In his policy statement of October 28, 1969, Chancellor Willy Brandt offered the GDR an opportunity to engage in “mutual and non-discriminatory negotiations at the government level,” with the goal being to secure “cooperation based on treaty agreements.” After corresponding in January and February 1970, Brandt (left) and Willi Stoph, Chairman of the Council of Ministers of the GDR (right), met on March 19, 1970, in Erfurt in East Germany, where Brandt was welcomed by an enthusiastic crowd. At the meeting, Stoph insisted upon official recognition of the GDR under international law; Brandt called for an improvement in the humanitarian situation and recommended that the relationship between the two states be regulated by a treaty—one that excluded, however, the possibility of the very recognition that Stoph was demanding. On May 21, 1979, Brandt and Stoph met again, this time in Kassel (West Germany), where they discussed a 20-point-checklist compiled by the government of the Federal Republic on regulating the relationship between the two German states. Virtually no progress was made at the meeting, and the two sides decided to take put the negotiations on hold.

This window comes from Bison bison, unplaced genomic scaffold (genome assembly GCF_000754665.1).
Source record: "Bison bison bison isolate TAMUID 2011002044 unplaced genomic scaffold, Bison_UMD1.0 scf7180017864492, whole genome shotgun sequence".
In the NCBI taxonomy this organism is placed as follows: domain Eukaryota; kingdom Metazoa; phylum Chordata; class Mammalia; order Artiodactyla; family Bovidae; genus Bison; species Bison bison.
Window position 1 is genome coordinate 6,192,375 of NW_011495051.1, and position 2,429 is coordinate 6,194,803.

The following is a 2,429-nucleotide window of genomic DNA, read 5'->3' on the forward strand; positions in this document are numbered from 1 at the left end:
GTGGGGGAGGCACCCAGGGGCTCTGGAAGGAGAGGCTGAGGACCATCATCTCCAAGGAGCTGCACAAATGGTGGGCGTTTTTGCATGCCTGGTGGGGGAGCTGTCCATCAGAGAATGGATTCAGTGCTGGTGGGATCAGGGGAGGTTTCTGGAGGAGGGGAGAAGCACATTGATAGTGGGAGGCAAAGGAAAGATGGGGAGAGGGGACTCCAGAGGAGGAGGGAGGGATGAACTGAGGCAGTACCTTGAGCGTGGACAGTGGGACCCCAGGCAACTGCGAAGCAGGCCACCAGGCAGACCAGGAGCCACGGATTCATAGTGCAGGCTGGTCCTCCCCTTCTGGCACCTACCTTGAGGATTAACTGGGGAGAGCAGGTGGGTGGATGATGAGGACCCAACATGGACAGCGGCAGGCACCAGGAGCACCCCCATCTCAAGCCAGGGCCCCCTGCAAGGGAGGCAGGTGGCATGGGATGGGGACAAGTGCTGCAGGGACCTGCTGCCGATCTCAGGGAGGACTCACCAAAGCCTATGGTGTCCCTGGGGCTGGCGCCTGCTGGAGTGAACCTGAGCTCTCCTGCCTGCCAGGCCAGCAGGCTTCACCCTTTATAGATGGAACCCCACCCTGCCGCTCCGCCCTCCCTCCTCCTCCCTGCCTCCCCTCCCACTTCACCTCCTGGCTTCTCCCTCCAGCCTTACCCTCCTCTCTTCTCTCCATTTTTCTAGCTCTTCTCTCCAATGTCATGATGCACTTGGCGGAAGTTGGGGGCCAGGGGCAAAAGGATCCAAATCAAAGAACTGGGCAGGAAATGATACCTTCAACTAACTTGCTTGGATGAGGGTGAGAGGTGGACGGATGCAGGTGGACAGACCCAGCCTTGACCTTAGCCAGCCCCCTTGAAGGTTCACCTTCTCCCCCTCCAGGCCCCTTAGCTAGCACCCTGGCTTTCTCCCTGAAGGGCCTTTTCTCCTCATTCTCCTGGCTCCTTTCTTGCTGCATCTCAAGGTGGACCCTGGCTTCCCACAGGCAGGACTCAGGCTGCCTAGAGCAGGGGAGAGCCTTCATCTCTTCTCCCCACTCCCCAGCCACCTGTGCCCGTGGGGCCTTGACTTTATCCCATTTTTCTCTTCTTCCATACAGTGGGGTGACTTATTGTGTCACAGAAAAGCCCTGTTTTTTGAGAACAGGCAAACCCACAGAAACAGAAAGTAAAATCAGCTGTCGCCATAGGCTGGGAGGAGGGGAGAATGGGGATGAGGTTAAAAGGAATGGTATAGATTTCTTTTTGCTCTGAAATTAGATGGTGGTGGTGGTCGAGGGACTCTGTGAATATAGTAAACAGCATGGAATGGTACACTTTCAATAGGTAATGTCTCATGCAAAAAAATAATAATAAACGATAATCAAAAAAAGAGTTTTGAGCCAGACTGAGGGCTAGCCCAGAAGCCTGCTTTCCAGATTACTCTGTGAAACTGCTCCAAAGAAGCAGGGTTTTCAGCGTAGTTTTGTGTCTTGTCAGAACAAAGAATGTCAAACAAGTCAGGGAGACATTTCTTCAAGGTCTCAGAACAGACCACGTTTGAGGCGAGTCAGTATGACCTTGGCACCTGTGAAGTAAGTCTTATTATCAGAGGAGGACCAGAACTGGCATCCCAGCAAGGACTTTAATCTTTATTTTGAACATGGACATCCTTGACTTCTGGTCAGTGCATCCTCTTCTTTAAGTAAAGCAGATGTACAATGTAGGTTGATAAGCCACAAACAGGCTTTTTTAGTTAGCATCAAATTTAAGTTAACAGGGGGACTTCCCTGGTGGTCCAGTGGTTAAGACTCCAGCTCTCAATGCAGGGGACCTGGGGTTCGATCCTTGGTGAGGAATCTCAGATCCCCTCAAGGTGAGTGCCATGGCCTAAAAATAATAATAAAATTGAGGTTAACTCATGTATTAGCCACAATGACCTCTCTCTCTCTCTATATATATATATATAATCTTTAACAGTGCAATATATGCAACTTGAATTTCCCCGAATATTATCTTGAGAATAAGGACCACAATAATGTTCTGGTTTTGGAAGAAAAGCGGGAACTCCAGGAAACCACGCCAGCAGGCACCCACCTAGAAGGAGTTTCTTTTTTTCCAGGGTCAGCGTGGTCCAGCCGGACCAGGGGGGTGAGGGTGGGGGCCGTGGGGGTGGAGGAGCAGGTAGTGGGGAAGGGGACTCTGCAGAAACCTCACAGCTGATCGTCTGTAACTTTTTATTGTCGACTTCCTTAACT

Willy Brandt and Willi Stoph in Erfurt (March 19, 1970)


Source: Willy Brandt (left) before talks with Willi Stoph (right). March 19, 1970. Signature: BF 43/4 (XI-71). Photo: IN-Bild/Bundesbildstelle.

Courtesy of the German Information Center